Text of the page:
In the late 1990s, structured triglycerides with palmitic acid at the sn-2 position were synthesized from vegetable oils using an enzymatic process. About 50% of the palmitic acid in these triglycerides is in the sn-2 position. In 1999, Kennedy et al. assessed the new lipid blend by comparing three groups of healthy newborn infants: control formula-fed, high-sn-2 formula-fed, and breastfed (Am. J. Clin. Nutr. 70, 920–927). After 12 weeks of feeding, stool characteristics and bone mineral density (as an indicator of calcium retention) were determined. The researchers found that the level of palmitic acid soaps in the stools of the high-sn-2 formula-fed infants was in between that of the control formula-fed and breastfed infants. The bone mineral density and stool consistency of the high-sn-2 formula-fed infants also more closely resembled those of the breastfed infants.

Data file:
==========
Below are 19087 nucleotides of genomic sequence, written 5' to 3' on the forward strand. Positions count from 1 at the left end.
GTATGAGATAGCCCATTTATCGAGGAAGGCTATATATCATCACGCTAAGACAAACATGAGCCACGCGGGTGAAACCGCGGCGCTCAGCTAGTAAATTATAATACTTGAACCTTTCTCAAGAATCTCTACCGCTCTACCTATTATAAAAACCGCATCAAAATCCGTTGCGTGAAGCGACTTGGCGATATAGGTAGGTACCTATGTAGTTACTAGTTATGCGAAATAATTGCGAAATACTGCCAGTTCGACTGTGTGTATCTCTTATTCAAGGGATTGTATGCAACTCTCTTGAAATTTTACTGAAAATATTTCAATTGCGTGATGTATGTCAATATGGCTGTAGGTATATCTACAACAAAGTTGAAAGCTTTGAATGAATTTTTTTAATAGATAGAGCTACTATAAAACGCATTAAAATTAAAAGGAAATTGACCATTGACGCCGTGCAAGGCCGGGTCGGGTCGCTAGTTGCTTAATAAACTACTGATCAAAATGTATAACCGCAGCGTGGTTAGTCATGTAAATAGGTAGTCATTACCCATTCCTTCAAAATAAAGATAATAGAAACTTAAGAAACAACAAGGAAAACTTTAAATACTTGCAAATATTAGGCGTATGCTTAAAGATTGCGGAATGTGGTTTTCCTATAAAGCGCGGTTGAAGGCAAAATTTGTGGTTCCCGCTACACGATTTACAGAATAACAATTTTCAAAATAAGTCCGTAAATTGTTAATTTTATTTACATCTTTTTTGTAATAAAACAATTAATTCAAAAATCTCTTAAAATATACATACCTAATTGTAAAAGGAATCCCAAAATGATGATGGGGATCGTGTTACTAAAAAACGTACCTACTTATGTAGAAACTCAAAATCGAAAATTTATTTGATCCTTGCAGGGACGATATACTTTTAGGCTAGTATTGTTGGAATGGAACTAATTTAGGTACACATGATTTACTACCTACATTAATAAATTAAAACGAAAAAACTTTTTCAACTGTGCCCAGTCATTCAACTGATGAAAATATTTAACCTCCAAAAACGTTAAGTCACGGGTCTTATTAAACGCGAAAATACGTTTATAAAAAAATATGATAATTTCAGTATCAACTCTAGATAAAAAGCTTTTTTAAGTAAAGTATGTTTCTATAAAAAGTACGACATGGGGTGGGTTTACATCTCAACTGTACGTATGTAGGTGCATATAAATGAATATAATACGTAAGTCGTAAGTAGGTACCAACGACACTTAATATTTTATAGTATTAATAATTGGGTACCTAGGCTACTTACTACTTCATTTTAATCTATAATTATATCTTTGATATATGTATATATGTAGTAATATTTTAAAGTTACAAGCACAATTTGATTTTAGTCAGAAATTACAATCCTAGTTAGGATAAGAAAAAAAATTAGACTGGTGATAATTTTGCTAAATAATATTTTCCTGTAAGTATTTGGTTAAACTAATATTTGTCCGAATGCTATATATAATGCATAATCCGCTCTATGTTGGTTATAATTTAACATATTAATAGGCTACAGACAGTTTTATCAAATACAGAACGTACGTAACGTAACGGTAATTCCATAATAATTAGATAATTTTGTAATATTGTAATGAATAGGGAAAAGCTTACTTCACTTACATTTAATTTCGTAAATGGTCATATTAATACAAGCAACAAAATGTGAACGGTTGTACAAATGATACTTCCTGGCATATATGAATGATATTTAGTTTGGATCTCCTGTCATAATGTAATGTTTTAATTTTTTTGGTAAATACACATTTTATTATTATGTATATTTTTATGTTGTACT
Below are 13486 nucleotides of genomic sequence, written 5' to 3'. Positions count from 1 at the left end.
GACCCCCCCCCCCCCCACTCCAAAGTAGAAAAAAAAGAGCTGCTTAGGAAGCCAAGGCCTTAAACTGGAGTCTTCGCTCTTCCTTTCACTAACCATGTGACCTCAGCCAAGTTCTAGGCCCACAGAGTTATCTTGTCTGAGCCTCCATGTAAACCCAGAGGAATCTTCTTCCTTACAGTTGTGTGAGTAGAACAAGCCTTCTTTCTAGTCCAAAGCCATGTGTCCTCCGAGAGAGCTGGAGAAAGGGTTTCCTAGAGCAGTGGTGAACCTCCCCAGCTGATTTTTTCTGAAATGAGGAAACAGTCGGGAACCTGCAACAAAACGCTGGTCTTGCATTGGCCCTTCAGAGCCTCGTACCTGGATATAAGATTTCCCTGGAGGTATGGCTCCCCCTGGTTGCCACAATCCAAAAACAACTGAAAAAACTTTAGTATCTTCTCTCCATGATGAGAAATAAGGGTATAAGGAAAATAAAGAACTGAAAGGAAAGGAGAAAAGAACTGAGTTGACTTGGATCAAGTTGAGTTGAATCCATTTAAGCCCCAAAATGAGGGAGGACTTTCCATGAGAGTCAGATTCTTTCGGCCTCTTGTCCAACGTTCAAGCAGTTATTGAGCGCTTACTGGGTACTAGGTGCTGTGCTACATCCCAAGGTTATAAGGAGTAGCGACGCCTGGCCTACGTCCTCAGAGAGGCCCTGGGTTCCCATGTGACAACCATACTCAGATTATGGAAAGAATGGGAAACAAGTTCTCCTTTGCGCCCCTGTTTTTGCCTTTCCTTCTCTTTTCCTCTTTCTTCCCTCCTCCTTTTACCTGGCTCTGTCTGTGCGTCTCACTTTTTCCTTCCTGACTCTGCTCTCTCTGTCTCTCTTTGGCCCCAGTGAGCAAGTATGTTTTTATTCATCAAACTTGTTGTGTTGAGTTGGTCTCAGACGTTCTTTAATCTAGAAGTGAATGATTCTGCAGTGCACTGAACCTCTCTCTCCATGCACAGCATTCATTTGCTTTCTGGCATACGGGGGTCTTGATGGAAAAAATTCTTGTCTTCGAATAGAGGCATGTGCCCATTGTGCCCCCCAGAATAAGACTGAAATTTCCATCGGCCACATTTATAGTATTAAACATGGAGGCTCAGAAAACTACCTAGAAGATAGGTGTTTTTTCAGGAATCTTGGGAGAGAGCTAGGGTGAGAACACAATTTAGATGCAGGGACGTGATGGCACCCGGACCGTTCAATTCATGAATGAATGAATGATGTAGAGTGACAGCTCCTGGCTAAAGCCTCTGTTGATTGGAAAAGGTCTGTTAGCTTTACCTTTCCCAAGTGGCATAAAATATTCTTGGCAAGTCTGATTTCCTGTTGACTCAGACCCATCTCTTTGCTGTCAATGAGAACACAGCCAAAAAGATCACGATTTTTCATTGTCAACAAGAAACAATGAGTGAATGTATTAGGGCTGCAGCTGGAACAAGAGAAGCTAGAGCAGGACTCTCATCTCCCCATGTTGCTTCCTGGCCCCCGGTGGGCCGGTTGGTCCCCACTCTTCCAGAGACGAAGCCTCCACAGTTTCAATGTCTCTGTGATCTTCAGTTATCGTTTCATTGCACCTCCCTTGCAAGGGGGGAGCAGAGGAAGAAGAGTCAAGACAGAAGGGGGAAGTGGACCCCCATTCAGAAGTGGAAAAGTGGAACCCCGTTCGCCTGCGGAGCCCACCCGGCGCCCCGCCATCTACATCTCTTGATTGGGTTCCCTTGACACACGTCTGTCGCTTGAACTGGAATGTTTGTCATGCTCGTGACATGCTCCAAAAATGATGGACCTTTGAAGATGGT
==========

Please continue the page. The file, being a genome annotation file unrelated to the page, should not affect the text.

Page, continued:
In the final part of his talk, Lien discussed some new approaches to improving the composition of infant formula, such as adding the prebiotic oligofructose to high-sn-2 formula. Oligofructose serves as a readily digestible carbohydrate source for some potentially beneficial colonic bacteria, such as bifidobacteria. These beneficial bacteria tend to be higher in the colon and feces of infants fed breast milk than those fed standard (non-high-sn-2) formula. In 2014, Lien and his coworkers compared the stool consistency and composition of healthy newborn infants fed either control formula, high-sn-2 formula with or without oligofructose, or human milk (Yao, et al., http://doi.org/10.1097/MPG.0000000000000443).